I know that you have said before that you sold your Mexican VW in the US, but I still doubt that it was a 100% legal transaction. Maybe more like the 'black' market.

Here is what I found when I Googled 'Grey Market' and it fits what I already know to be true (as I have said here, I've recently been through the Importing foreign vehicles into the US with Customs).

 

..... As a result of being practically banned,[the grey market declined from 66,900 vehicles in 1985 to 300 vehicles in 1995. It is no longer possible to import a non-U.S. vehicle into the United States as a personal import, with four exceptions, none of which permits Americans to buy recent vehicles not officially available in the United States.

A vehicle not originally built to U.S. specifications can, under certain circumstances be imported through a registered importer who modifies the vehicle to comply with US equipment and safety regulations and then certifies it as compliant. Also an independent commercial importer who modifies the vehicle to comply with US emissions regulations and then certifies it as compliant.Those who import nonconforming motor vehicles sometimes bring in more than one car at a time to spread the substantial cost of the necessary destructive testing, modification, and safety certification. Destructive crash testing is not always needed if the vehicle can be shown to be substantially similar to a model sold in the U.S.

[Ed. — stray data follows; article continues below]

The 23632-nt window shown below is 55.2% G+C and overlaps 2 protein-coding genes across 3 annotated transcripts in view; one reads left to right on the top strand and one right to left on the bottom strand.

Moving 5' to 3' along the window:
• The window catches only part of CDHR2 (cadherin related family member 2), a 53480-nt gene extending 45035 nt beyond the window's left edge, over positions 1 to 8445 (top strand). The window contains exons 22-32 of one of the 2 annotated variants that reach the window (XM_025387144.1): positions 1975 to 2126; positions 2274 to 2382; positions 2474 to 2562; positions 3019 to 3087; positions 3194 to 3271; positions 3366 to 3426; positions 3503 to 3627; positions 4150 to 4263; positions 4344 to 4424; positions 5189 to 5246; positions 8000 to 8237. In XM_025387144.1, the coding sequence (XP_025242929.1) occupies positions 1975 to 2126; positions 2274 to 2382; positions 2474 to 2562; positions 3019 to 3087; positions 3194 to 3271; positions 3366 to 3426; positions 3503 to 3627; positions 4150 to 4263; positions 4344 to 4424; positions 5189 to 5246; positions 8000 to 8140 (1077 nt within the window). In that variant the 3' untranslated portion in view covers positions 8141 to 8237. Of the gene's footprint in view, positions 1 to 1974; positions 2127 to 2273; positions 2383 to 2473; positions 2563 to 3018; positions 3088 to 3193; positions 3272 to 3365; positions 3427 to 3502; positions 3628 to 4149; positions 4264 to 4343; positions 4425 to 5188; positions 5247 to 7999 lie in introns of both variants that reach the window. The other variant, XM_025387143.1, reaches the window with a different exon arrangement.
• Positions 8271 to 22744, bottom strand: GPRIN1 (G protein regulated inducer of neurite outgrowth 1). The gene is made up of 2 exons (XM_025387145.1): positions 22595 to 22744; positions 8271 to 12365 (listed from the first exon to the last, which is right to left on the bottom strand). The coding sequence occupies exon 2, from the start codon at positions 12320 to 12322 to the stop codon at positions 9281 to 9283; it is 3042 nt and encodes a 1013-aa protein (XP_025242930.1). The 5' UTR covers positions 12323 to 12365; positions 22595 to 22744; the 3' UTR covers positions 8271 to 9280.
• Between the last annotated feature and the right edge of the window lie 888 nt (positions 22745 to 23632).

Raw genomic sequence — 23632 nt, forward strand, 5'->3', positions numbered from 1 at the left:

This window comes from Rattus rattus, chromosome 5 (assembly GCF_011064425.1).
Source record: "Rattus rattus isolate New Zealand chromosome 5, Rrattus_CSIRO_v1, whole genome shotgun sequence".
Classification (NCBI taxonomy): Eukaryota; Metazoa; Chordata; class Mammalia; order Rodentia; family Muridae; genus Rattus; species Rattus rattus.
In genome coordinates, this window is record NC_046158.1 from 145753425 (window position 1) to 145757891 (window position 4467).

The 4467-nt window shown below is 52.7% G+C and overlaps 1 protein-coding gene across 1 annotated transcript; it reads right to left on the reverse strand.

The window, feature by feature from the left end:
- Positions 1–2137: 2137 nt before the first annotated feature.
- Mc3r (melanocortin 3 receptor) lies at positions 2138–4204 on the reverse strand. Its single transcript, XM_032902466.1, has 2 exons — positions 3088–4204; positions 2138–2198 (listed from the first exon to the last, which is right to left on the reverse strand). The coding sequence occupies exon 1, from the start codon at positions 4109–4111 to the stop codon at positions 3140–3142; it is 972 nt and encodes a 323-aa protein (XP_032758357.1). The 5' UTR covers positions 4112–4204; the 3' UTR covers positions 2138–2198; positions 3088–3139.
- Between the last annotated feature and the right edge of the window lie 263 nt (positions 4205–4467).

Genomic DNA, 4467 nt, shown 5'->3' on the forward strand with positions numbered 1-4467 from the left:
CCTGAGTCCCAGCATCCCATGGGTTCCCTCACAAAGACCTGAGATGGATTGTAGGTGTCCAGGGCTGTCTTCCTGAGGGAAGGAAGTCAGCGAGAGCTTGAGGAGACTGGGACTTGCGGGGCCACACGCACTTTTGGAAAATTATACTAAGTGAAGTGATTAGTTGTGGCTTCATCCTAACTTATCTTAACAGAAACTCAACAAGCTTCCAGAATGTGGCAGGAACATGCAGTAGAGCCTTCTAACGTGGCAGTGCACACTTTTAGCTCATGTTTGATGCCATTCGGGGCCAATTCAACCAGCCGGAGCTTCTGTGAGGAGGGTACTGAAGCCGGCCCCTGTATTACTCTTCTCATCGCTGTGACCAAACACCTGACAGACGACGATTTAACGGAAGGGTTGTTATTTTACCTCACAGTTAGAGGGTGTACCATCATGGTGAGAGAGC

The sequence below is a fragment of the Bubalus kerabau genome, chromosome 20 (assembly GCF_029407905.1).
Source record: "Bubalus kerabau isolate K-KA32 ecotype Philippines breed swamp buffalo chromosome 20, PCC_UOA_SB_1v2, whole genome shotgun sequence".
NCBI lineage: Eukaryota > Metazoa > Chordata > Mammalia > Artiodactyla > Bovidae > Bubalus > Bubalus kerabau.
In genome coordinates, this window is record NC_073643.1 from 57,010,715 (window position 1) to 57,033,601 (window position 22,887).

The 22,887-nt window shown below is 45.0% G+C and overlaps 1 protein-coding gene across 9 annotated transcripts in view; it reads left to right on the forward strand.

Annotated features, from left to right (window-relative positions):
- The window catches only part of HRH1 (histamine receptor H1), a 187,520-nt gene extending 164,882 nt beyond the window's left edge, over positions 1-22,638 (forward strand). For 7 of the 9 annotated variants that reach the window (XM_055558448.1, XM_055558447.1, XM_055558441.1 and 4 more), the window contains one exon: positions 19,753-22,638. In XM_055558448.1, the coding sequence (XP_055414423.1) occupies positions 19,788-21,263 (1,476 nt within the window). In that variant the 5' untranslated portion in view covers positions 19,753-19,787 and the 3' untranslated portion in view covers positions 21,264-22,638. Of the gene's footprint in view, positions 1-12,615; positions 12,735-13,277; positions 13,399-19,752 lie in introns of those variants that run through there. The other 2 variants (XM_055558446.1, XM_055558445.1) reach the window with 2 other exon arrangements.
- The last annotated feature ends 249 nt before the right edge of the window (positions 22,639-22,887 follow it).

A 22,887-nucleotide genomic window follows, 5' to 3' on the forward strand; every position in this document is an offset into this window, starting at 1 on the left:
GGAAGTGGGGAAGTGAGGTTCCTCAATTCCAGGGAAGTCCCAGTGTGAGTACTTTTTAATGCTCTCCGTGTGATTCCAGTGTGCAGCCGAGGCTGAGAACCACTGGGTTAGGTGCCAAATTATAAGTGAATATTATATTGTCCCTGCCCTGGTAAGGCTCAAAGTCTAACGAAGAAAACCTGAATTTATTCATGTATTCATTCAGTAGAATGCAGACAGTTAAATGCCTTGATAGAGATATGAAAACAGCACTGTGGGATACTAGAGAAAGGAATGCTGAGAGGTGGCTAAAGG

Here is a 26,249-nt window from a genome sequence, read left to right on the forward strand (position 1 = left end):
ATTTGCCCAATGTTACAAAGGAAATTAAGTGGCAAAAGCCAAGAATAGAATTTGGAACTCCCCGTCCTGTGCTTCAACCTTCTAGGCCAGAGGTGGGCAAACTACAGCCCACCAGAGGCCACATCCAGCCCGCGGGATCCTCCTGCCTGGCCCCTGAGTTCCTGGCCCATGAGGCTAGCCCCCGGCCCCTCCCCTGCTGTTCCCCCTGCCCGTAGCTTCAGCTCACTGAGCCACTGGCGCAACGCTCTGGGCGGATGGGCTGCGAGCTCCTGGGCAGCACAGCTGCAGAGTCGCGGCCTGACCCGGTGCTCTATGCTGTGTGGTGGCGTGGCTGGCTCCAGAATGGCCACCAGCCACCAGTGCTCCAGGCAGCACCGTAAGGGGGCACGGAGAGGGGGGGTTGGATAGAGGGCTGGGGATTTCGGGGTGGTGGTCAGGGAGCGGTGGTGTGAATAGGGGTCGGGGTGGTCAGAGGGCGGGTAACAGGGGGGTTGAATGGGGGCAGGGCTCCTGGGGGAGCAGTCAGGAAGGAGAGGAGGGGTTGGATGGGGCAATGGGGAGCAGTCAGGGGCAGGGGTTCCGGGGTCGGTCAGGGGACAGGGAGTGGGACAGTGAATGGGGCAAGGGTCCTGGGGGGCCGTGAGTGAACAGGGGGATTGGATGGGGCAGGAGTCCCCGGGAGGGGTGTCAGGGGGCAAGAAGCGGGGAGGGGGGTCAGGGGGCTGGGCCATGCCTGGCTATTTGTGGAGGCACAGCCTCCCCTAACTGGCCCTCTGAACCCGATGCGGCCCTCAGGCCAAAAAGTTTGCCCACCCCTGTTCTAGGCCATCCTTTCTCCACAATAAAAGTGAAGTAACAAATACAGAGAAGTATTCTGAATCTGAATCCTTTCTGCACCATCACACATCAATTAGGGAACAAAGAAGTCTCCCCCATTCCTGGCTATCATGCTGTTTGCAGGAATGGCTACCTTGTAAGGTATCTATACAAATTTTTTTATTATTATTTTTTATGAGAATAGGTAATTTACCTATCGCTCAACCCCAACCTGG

Caveat Emptor

 

 

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Somebody gave you a sad smiley.  Why?  What's sad about it?

I never even thought about importing that bug.  As you probably remember I drove it for a spell then sold it.  Wish I had it back.

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21 hours ago, modeeper said:

Yes.  I did it.  A '69 Beetle in 2000, in Central California.  Too old for smogging though.